“In this we groan.” That is a Scripture I do not have to expound to you. You live it out; you know what it is to groan. There are many things to make us do so. Some of us used to groan in the bondage of sin, but though delivered from that, we are still groaning as we wait for a resurrection body. There are so many aches and pains and sorrows and sufferings. “In this we groan, earnestly desiring to be clothed upon with our house which is from heaven.” That is, we are yearning for the time when we shall have our new body, we are looking forward to resurrection or change at the coming of our Lord Jesus Christ and our gathering together unto Him.

But mark, even resurrection will not be a blessing if we are not robed in divine righteousness. And so the apostle puts in a word here lest people take it for granted that resurrection means salvation, for there shall be a “resurrection…both of the just and unjust” (Acts 24:15). “They that have done good, unto the resurrection of life; and they that have done evil, unto the resurrection of damnation” (John 5:29). And so he speaks of resurrection as a “clothing upon.” “If so be that being clothed we shall not be found naked.” Writing to the church at Laodicea, where a great many who professed the name of the Lord were not really born again, the Savior says, “Thou sayest, I am rich, and increased with goods, and have need of nothing; and knowest not that thou art wretched, and miserable, and poor, and blind, and naked” (Rev. 3:17). What a solemn thing it would be to stand before God as one risen from the dead and yet spiritually naked in His presence. You say, “Where can we find clothing suitable for the eyes of God?” It is that which He Himself provides. Isaiah says, “He hath clothed me with the garments of salvation, he hath covered me with the robe of righteousness” (Isa. 61:10). And so in that day when we are raised from the dead or are changed by power divine, if we live to greet Him when He returns, we who have trusted Christ shall not be found naked, we shall be clothed in the righteousness of God.

“We that are in this tabernacle do groan, being burdened: not for that we would be unclothed,” we are not earnestly desiring to die, for that would not be a natural thing for any Christian. The Christian should not earnestly desire to die, and yet should be prepared for it, but he should also be prepared to live for the glory of the Lord Jesus Christ. Paul says, “For me to live is Christ, and to die is gain” (Phil. 1:21). And then he says that he would rather live to be a help and blessing to other people. And so we hope “not for that we would be unclothed,” but we do long to be “clothed upon.” That is, we would like to live to the second coming of our Lord Jesus to get our resurrection body in that wonderful hour of His triumph, “that mortality might be swallowed up of life.” And whether we live or die this is the final goal.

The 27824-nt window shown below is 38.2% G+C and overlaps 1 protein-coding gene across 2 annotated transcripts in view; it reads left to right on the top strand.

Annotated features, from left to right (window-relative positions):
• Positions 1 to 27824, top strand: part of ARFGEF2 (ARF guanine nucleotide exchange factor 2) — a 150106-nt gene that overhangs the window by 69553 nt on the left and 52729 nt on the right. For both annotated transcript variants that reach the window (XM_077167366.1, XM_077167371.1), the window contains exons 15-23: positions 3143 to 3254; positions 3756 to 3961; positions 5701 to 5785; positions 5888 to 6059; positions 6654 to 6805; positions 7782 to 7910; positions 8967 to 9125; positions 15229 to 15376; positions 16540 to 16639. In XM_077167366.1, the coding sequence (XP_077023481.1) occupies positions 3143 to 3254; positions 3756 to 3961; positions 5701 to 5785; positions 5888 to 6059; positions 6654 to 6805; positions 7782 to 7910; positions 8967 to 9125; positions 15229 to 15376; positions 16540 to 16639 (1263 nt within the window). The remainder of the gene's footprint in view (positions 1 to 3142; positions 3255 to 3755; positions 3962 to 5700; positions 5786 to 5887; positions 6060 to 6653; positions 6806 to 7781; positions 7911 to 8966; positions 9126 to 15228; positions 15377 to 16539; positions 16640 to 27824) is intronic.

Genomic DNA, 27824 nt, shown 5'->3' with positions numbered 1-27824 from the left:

“Now he that hath wrought us for the selfsame thing is God, who also hath given unto us the earnest of the Spirit.” It is a settled thing with God that someday we are going to have glorified bodies, and as proof of this He has already given us His blessed Holy Spirit to dwell within us, and He is the earnest of the joy that shall be ours by-and-by when we gather in His presence in the Father’s house. Because of this assurance, “We are always confident, knowing that, whilst we are at home in the body, we are absent from the Lord.” We have no doubt as we think of any eventuality, whether living until Christ comes or dying. Notice that expression, “At home in the body.” I (the real I) am living in this body; the body is my house, my temporary house. I am at home in the body but I am absent from the Lord. He is up there in the glory. True, He has given me His Holy Spirit, as we have just seen, and by Him He dwells within me, but actually I am absent from the Lord. “For we walk by faith, not by sight.” We take His word for it—faith is taking God at His word. We are living in the body, and are absent from the Lord, but, “We are confident, I say, and willing rather to be absent from the body, and to be present with the Lord.” It will be even more blessed for us to be absent from the body and to be present with the Lord. Here then in one verse we have summed up for us the believer’s state between death and resurrection. When death comes for the Christian, in that moment the believer is absent from the body and at home with Christ.